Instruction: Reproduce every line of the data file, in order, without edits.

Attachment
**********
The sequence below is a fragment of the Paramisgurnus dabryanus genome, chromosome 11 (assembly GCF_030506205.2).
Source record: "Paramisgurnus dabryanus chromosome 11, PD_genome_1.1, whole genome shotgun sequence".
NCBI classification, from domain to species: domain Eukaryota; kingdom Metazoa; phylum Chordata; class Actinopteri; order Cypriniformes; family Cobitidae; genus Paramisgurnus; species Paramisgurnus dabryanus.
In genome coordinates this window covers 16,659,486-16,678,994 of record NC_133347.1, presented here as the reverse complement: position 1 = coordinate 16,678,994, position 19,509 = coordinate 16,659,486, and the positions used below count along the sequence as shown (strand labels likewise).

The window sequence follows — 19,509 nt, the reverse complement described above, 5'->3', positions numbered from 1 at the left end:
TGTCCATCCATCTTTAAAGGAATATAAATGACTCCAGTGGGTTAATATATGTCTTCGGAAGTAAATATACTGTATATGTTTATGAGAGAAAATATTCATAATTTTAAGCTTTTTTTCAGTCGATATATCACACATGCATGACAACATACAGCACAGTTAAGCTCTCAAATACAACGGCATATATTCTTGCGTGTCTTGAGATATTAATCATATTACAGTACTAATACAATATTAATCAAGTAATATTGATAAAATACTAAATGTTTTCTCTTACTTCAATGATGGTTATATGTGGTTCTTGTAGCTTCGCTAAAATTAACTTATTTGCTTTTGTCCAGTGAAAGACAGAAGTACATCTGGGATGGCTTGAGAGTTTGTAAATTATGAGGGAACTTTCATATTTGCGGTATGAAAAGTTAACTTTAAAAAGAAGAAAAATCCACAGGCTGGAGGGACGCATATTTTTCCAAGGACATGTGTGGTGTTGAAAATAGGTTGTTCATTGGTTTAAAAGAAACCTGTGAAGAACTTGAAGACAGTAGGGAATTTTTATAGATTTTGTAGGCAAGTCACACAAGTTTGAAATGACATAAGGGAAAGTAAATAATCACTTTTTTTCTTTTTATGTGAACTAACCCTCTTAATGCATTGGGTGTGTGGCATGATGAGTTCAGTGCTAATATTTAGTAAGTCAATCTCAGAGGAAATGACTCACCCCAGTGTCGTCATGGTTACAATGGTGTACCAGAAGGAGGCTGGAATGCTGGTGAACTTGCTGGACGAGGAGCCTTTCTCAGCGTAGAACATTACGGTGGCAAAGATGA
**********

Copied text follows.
The sequence below is a fragment of the Paramisgurnus dabryanus genome, chromosome 11 (assembly GCF_030506205.2).
Source record: "Paramisgurnus dabryanus chromosome 11, PD_genome_1.1, whole genome shotgun sequence".
NCBI classification, from domain to species: domain Eukaryota; kingdom Metazoa; phylum Chordata; class Actinopteri; order Cypriniformes; family Cobitidae; genus Paramisgurnus; species Paramisgurnus dabryanus.
In genome coordinates this window covers 16,659,486-16,678,994 of record NC_133347.1, presented here as the reverse complement: position 1 = coordinate 16,678,994, position 19,509 = coordinate 16,659,486, and the positions used below count along the sequence as shown (strand labels likewise).

The window sequence follows — 19,509 nt, the reverse complement described above, 5'->3', positions numbered from 1 at the left end:
TGTCCATCCATCTTTAAAGGAATATAAATGACTCCAGTGGGTTAATATATGTCTTCGGAAGTAAATATACTGTATATGTTTATGAGAGAAAATATTCATAATTTTAAGCTTTTTTTCAGTCGATATATCACACATGCATGACAACATACAGCACAGTTAAGCTCTCAAATACAACGGCATATATTCTTGCGTGTCTTGAGATATTAATCATATTACAGTACTAATACAATATTAATCAAGTAATATTGATAAAATACTAAATGTTTTCTCTTACTTCAATGATGGTTATATGTGGTTCTTGTAGCTTCGCTAAAATTAACTTATTTGCTTTTGTCCAGTGAAAGACAGAAGTACATCTGGGATGGCTTGAGAGTTTGTAAATTATGAGGGAACTTTCATATTTGCGGTATGAAAAGTTAACTTTAAAAAGAAGAAAAATCCACAGGCTGGAGGGACGCATATTTTTCCAAGGACATGTGTGGTGTTGAAAATAGGTTGTTCATTGGTTTAAAAGAAACCTGTGAAGAACTTGAAGACAGTAGGGAATTTTTATAGATTTTGTAGGCAAGTCACACAAGTTTGAAATGACATAAGGGAAAGTAAATAATCACTTTTTTTCTTTTTATGTGAACTAACCCTCTTAATGCATTGGGTGTGTGGCATGATGAGTTCAGTGCTAATATTTAGTAAGTCAATCTCAGAGGAAATGACTCACCCCAGTGTCGTCATGGTTACAATGGTGTACCAGAAGGAGGCTGGAATGCTGGTGAACTTGCTGGACGAGGAGCCTTTCTCAGCGTAGAACATTACGGTGGCAAAGATGA